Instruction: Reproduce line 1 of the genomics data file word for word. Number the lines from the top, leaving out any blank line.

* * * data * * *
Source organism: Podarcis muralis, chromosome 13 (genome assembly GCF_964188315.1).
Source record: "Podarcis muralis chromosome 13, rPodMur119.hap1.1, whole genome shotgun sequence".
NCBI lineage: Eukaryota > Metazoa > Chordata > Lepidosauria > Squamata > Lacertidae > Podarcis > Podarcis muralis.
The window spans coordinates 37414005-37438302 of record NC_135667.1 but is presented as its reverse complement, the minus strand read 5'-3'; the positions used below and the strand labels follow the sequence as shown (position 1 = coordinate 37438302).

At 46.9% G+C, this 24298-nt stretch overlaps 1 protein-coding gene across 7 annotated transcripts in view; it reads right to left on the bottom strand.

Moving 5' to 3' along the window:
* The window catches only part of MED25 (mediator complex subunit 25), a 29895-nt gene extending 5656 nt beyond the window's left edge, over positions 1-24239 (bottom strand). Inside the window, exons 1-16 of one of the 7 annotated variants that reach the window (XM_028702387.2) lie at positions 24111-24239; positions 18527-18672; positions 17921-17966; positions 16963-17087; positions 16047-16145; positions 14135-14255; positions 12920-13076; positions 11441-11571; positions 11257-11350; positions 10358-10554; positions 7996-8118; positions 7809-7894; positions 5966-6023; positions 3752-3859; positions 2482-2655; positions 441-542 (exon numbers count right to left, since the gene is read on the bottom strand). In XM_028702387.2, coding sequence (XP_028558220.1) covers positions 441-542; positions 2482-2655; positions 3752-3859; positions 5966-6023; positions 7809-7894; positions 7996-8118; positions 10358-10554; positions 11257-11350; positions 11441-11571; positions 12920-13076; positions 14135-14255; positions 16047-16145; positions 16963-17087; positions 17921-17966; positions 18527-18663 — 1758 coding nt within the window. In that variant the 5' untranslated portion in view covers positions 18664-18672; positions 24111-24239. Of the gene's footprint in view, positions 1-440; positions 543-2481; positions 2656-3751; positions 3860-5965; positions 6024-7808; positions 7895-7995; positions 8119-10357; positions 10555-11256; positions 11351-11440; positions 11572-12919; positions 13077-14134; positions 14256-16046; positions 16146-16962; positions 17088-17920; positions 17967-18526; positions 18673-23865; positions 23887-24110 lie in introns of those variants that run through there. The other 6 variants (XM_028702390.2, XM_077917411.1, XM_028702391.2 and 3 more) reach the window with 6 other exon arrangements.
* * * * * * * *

Source organism: Podarcis muralis, chromosome 13 (genome assembly GCF_964188315.1).